Toward the end, Manion makes a further argument that — while I think it goes a little far in this particular case — makes an excellent point regarding the Left’s general attitude toward abortion:

The plaintiffs argue that the state creates an undue burden under Casey when a regulation designed to protect the health and safety of pregnant women decreases the availability of qualified abortionists. The implications of this argument are astounding. Taken to its logical end, this argument would require the state to assume some affirmative duty both to provide abortion services and to do so in a manner that is convenient for consumers of abortion and with no regard for the quality of healthcare professionals that a state’s naturally occurring marketplace provides. The state bears no such obligation or duty…

While the Supreme Court has limited a state’s ability to regulate abortions, it has never required a state to establish a command economy in order to provide them.

It’s impossible to tell, but I wonder whether the decision would have gone differently if Wisconsin’s legislators — and Governor Scott Walker — hadn’t overplayed their hand and passed such an absurd timetable that guaranteed such trouble and added a little more poison to an already corrupted well.

There are 14 comments.

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  1. Mike Rapkoch Moderator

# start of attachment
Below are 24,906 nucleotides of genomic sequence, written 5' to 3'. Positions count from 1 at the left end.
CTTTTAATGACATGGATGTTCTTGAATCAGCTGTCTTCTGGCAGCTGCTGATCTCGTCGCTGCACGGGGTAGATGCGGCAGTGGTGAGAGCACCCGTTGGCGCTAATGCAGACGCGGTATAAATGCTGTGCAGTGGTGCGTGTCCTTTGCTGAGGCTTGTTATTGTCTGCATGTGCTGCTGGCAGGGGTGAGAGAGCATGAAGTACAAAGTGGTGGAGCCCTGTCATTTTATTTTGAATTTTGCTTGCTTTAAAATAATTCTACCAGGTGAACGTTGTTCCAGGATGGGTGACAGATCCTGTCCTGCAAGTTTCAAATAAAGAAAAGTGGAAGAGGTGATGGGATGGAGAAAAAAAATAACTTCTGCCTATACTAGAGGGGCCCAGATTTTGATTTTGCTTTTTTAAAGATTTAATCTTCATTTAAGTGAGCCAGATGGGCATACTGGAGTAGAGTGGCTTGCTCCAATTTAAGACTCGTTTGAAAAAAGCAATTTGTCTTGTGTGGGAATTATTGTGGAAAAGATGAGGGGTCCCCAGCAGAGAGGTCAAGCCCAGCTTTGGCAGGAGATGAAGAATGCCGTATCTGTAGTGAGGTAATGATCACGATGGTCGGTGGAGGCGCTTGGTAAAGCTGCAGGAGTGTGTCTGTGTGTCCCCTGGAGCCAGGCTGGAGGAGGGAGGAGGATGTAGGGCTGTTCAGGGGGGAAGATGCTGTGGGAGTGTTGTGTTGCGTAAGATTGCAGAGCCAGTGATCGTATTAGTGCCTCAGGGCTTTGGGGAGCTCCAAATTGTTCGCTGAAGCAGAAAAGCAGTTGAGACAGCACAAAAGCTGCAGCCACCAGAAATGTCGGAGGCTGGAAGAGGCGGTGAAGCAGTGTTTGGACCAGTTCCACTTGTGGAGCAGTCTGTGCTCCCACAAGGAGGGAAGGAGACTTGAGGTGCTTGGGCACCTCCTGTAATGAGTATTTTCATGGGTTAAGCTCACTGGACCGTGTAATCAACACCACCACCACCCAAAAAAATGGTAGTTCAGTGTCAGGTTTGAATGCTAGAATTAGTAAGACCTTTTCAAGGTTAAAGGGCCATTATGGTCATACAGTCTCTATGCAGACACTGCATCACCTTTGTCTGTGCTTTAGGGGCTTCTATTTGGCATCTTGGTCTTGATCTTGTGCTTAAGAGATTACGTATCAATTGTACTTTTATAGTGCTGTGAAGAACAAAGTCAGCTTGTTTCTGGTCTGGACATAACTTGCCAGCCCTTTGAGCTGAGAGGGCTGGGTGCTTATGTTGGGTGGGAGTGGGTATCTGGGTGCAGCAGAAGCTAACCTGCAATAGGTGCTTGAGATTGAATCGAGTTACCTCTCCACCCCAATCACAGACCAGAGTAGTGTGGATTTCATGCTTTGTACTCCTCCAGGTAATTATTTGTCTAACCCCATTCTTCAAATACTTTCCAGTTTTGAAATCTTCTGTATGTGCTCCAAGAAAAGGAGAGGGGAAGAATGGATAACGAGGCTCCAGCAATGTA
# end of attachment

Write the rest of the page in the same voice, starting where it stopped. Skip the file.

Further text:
I think Wisconsin did overplay its hand. That error seems to have been corrected.

    • #1
    • November 30, 2015, at 11:17 AM PST
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  2. PHCheese Member

    My opinions about abortion have changed over the years. I consider abortion at all times murder. I used to think anyone that didn’t share that opinion and had an abortion or committed an abortion also a murderer. Now I think that some people can actually believe it isn’t murder, how I am not sure but they can. However the rub is that by using tax payers money , they are making me an accessory to murder. They need to allow my beliefs and pay for their own abortions.

    • #2
    • November 30, 2015, at 11:24 AM PST
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  3. Doctor Robert Member